Starting this fall, Colgate will officially offer a new interdisciplinary minor to educate students about the Global Public and Environmental Health (GPEH) minor. In an email sent to the student body on May 10, provost and faculty dean Tracey Hucks announced that the program will be classified in the academic studies division and that assistant professor of biology Bineyam Taye will be its first faculty director. .
The program was approved in the spring semester of 2021 by the Dean’s Advisory Board and includes pre-existing courses, as well as a new course, Introduction to Global Public and Environmental Health. By making the program available to students, Colgate joins more than 137 higher education institutions that offer an academic concentration in public health, according to Hucks.
According to the University’s website, the GPEH minor aims to help students create tools to address critical global public health issues through an interdisciplinary approach that combines approaches from the natural sciences, social sciences, arts. and human sciences. Rebecca Upton – A. Lindsay O’Connor Chair of American Institutions in Sociology and Anthropology & Africana and Latin American Studies – was part of the planning and coordination team tasked with launching GPEH and said it exemplifies a good combination adapted from interdisciplinary programs and the liberal arts.
âGPEH seems unique to me and is an important part of Colgate’s curriculum,â Upton said. âWe have drawn on the experience of a myriad of professors across the University and have given a lot of thought and attention to how GPEH fits into the ‘Third Century Planâ¦’. , inclusion, disparity and equity in the promotion of global and environmental health. It is timely, but is well grounded in the very principles of this type of educational experience.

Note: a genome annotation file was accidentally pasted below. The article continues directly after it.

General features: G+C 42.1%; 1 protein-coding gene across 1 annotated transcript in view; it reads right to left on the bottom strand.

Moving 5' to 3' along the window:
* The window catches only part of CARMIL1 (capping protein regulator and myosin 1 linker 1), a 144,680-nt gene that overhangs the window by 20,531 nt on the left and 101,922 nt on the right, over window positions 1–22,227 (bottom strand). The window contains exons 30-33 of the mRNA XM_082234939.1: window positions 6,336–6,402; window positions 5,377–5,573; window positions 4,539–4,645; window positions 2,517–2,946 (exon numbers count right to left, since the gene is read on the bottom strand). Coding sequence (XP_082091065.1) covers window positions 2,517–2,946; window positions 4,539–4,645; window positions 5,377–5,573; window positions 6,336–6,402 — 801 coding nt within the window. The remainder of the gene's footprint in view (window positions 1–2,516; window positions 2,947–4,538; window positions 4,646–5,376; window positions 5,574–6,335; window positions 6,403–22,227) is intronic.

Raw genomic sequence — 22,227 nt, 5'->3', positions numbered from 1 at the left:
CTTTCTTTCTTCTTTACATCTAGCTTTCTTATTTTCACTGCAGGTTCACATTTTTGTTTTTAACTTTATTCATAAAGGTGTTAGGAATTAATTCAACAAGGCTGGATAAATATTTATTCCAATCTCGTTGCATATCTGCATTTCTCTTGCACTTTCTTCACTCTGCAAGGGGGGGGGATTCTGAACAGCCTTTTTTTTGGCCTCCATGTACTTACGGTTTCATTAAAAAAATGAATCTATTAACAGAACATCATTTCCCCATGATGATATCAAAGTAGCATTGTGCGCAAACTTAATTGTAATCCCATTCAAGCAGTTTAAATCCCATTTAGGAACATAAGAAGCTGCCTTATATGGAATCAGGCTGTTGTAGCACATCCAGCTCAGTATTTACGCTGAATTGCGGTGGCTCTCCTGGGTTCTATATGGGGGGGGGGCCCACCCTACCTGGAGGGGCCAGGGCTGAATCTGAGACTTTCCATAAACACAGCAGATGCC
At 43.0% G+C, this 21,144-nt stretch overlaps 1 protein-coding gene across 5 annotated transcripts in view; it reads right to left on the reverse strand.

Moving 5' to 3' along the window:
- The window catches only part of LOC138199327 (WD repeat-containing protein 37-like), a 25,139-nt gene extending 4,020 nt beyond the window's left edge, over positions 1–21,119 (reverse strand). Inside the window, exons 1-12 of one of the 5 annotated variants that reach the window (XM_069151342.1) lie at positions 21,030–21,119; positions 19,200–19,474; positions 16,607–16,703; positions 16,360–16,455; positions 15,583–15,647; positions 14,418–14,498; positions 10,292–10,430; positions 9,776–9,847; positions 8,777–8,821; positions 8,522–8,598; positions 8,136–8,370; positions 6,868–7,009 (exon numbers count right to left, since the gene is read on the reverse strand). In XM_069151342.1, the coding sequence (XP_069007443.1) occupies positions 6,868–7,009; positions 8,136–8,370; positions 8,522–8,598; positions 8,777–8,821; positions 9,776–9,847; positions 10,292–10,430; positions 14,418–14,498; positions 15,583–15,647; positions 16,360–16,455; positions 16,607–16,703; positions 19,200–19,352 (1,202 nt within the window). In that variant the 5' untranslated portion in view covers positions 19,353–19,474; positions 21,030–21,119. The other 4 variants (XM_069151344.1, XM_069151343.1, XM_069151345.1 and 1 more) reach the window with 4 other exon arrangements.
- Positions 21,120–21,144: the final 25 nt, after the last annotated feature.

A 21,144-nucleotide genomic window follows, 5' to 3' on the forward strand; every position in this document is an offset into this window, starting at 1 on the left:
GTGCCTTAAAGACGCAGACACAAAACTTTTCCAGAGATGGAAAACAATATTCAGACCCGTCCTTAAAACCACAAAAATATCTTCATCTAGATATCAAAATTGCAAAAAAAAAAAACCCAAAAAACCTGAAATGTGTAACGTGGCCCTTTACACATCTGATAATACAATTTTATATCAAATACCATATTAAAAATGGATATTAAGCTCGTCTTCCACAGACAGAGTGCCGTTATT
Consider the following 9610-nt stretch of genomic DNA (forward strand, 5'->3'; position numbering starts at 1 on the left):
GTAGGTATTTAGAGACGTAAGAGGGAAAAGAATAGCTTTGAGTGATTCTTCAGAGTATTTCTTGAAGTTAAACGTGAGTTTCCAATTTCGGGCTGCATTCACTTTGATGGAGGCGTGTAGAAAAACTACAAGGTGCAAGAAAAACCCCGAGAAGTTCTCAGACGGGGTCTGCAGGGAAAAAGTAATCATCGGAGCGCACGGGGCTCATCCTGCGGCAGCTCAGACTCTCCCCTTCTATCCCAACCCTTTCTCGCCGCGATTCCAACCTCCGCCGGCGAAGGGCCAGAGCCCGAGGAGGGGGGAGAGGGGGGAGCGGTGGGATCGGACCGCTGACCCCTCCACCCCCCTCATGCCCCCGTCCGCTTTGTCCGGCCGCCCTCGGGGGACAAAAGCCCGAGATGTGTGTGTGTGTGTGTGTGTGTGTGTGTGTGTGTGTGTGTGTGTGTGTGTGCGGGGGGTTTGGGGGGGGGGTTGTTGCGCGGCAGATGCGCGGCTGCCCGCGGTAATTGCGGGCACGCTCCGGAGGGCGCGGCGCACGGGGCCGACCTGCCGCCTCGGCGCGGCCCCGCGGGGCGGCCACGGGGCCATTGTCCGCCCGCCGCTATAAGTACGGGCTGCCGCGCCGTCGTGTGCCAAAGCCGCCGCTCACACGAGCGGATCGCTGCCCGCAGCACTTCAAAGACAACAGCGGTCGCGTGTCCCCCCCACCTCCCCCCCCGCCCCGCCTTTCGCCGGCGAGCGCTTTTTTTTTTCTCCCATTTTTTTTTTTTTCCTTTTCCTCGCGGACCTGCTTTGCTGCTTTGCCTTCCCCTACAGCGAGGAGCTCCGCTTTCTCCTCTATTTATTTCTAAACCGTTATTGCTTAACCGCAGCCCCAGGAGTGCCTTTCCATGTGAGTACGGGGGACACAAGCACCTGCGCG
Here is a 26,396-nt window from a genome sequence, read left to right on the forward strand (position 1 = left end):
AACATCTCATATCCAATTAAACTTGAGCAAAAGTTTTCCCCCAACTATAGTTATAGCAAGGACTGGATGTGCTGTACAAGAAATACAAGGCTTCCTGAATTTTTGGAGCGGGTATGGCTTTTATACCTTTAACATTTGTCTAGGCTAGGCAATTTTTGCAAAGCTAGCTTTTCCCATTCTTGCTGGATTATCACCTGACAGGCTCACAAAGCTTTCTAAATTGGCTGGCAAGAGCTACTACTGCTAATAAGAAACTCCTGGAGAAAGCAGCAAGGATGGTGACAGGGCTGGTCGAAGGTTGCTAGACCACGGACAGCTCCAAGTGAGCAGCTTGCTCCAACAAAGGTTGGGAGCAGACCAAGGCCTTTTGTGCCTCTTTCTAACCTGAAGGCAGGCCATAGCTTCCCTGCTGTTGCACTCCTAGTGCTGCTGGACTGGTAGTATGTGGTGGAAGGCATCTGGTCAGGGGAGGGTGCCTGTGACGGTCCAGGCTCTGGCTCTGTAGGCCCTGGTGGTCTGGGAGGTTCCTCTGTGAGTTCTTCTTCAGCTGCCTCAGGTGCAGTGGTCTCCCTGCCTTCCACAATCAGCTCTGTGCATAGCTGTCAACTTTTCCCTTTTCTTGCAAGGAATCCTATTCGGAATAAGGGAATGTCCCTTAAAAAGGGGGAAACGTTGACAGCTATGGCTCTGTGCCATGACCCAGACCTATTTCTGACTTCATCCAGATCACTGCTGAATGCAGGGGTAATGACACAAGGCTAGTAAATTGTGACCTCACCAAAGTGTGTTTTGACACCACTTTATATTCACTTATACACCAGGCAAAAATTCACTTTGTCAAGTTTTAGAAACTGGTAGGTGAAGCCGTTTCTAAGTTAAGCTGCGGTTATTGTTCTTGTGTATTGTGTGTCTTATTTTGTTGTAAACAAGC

In addition to serving as the Director of the Faculty, Taye will also co-teach the new course, Introduction to Global Public and Environmental Health with Upton. Approved by the Curriculum Committee for the upcoming fall semester, this course serves as a common introductory course and is one of the six requirements of the GPEH course.
Introduction to Global Public and Environmental Health explores how intersectional identities affect our experiences with global health issues. The University’s webpage specifically lists topics such as maternal and child health, immigrant and refugee health, and political and cultural influences on disparities in health outcomes. Divided into two parts, the course focuses on disease causation and global health issues in the context of intersecting culture and history.
âThese types of introductory courses reflect the different approaches in the field where students and academics are trained to be easy in both the social and natural sciences – we look at important areas of [intersection]”said Upton.” … I have to admit that seeing students find their passion and niche in the field through the breadth of an introductory course is always rewarding and reminds me of why I ended up doing the job I do: that passion and really ‘finding’ your academic and activist niche. Basically, I’m excited about introductory courses like this because not only do you see the value of the discipline itself, but also how it embodies the liberal arts par excellence.